Council hears sides in fight over tables in parkPrice for tables in park may rise; family of World War I soldiers protest restaurant use
Rockland — The Rockland City Council met with two parties March 4 concerning the use of Winslow-Holbrook Memorial Park for restaurant seating.
The restaurant's owner spoke in favor of the use, and a family member related to one of the men memorialized at the park spoke out against it.
Lynn Archer, who owns The Brass Compass Cafe, has asked the city council to approve using a 12-foot-wide strip of the park at the corner of Park and Main streets for outdoor seating during the summer months. The spot has been popular with tourists and locals during nice weather for several years.
Opposed to the outdoor seating was Gaye Best, a relative of one of the veterans for whom the park is named. Best argued the council, if it is going to accept fees for the use of part of the park, should allow other interested parties to bid on the park. In the past, only Archer has had a chance to use the park this way, according to Best, who said she might personally bid on the park.
Councilor Larry Pritchett said he believes the price of the park space for tables should rise from the $1,200 charged last year for an 8-foot-wide strip to $1,500. In addition, he said he was not inclined to change the width of the space to 12 feet. He said the 8 feet approved last year seemed to work and was the one year the city did not receive complaints.
Before the meeting, city officials and Archer had expressed hope this would not be as controversial as it was last year. In spring 2012 city councilors voted the use down two times before changing their vote to allow the tables. Over the course of several city council meetings, members of the public spoke passionately on both sides of the issue and many wrote letters to the editor and made comments online.
"Hopefully, this year this won't be such a hot topic," Archer said during the public comment portion of the March 4 meeting. She described last year as a battle.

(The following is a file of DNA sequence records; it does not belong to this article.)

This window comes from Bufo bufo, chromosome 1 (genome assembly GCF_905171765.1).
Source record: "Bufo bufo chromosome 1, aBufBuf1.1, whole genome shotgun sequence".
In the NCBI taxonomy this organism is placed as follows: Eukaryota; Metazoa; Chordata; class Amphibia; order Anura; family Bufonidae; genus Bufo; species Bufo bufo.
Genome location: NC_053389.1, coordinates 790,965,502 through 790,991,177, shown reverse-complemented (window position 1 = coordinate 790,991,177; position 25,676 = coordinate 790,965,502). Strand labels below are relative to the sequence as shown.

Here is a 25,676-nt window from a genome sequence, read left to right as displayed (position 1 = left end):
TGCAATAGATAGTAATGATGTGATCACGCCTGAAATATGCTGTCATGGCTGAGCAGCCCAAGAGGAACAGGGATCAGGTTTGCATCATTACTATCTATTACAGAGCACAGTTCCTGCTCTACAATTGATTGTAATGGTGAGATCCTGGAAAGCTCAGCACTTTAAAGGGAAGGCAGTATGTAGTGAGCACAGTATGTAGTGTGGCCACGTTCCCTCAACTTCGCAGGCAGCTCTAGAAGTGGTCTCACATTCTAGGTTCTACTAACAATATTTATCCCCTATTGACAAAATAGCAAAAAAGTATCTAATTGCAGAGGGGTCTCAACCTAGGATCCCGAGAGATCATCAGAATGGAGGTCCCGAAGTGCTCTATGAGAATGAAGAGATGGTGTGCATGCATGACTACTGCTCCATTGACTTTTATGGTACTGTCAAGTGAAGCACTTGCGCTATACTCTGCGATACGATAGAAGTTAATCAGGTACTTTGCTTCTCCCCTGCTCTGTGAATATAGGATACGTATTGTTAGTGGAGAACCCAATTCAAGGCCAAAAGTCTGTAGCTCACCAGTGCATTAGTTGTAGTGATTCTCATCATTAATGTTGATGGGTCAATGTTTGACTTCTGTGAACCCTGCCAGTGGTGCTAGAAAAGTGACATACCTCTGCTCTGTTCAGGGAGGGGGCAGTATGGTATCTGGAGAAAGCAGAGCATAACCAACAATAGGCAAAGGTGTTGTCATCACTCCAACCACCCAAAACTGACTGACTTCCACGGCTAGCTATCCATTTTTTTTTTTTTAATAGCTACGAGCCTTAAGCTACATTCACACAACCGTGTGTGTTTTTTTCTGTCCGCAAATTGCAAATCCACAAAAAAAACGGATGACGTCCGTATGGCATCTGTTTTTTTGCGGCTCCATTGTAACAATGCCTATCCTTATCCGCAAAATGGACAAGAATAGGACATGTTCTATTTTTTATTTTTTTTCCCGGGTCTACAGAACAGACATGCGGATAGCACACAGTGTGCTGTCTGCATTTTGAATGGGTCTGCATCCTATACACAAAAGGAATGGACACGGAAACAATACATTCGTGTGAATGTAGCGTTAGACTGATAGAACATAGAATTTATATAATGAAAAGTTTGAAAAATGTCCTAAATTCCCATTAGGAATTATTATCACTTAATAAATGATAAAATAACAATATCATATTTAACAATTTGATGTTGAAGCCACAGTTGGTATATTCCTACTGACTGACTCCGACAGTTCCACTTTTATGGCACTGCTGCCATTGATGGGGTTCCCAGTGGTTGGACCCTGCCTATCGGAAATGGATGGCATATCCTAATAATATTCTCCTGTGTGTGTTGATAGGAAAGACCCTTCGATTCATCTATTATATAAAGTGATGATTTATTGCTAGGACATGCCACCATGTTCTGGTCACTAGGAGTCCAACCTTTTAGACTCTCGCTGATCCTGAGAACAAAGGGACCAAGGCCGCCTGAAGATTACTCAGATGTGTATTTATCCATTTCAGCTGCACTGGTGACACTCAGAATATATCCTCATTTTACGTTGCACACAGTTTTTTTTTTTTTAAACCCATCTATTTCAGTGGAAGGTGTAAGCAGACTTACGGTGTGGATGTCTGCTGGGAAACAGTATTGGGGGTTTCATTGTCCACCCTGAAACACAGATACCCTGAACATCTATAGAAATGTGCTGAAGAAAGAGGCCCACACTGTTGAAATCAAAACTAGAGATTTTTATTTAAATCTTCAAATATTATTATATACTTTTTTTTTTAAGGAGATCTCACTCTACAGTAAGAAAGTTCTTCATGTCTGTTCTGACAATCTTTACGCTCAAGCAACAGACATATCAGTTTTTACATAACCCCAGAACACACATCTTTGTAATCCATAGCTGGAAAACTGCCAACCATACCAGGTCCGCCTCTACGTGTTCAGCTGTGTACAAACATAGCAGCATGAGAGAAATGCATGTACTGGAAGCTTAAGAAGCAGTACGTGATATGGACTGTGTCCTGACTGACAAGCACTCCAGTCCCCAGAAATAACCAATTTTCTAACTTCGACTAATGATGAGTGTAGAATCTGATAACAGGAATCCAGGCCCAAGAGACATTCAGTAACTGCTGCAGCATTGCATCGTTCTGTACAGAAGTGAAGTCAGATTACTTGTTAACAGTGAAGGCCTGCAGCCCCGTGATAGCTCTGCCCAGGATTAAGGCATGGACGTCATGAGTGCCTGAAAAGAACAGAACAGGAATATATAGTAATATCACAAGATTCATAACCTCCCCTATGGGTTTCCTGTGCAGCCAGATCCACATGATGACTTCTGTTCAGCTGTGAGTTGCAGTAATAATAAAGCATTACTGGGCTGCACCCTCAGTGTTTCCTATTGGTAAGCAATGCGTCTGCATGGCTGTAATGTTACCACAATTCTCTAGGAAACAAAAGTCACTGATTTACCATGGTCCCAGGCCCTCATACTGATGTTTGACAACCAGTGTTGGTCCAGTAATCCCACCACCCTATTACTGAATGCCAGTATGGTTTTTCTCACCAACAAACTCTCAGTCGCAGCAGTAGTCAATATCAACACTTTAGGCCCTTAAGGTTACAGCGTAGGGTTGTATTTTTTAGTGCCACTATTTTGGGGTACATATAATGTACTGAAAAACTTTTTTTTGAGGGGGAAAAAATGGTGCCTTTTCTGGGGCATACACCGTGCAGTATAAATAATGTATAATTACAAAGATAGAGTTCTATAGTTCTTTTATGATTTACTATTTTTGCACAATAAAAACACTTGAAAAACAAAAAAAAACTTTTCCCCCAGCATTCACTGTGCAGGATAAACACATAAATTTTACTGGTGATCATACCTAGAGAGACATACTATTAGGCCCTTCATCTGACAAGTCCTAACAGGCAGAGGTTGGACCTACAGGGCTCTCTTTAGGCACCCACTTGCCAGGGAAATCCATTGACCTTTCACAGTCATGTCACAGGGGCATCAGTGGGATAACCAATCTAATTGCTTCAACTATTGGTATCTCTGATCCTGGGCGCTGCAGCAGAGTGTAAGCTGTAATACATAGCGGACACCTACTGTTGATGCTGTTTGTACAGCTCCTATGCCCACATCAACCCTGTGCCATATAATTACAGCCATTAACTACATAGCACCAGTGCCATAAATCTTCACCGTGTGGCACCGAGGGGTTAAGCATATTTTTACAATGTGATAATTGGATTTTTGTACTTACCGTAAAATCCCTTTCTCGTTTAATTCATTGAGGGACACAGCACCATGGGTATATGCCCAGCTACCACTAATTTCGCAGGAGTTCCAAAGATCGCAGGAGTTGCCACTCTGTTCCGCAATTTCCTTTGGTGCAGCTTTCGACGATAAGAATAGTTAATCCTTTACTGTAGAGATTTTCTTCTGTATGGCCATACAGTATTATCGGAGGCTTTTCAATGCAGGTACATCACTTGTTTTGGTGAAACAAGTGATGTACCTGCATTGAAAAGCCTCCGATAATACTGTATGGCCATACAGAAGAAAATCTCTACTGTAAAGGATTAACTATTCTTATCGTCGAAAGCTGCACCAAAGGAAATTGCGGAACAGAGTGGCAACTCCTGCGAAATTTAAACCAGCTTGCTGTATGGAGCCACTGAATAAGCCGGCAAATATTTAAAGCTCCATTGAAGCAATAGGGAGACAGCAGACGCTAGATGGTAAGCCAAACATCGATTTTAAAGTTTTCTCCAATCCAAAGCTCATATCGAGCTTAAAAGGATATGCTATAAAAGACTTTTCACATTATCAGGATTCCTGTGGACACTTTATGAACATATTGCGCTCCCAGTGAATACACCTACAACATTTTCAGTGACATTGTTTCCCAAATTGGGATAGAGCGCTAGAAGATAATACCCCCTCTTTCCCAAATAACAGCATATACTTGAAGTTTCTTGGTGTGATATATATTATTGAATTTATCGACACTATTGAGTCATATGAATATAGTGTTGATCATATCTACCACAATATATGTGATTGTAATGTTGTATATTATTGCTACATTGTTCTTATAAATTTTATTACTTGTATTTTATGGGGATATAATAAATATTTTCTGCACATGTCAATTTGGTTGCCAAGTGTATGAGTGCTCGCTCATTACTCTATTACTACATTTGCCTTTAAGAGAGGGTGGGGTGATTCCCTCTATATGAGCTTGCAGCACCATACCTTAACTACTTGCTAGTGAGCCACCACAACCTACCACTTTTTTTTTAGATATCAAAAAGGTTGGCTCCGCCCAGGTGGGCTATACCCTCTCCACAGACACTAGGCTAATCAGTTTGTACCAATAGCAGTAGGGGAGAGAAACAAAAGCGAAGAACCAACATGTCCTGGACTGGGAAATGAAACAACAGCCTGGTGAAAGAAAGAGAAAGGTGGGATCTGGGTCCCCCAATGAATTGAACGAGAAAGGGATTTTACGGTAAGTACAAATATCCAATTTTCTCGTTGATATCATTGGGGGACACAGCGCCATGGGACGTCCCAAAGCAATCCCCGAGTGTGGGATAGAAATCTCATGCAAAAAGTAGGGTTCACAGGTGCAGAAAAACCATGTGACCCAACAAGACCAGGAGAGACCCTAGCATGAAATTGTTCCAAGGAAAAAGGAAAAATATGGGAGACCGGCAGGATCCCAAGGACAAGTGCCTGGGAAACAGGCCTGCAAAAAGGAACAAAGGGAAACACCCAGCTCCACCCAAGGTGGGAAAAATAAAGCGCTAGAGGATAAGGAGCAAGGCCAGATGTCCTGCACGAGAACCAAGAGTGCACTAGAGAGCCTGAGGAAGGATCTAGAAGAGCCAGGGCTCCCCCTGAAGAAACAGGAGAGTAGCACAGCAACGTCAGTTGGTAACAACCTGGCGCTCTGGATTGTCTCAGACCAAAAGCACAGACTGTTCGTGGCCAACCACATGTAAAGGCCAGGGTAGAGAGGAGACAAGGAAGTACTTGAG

For her part, she said she was willing to work with the city in any way and felt the restaurant could coexist with other uses of the park.
Best argued the park should be available to everyone, not just customers of the restaurant. She said she was concerned the memorial to the veterans would eventually be forgotten if the park was not protected. "That story would be lost," she said.
The city has long had plans to improve the park. Last year installing new tables was discussed at the city council level, and city workers even started removing trees at the park.
City Manager James Smith told the council the improvement project might be funded as part of a Community Development Block Grant, but the design and work on the park near the ferry terminal would have to take priority. The work would have to be done in early spring by June or later in the fall, he said, to avoid disrupting Main Street during the busy summer months.
Archer said she has been hearing about plans for the park for years, but has not seen the work done. She said she would keep the park clean and would agree to remove her tables to make room for the work when the city was ready to begin the project.
Best said she was concerned the improvements would never be made while the park was being used by the restaurant.
Daniel Dunkle can be reached at email@example.com. Follow him on Twitter @DanDunkle.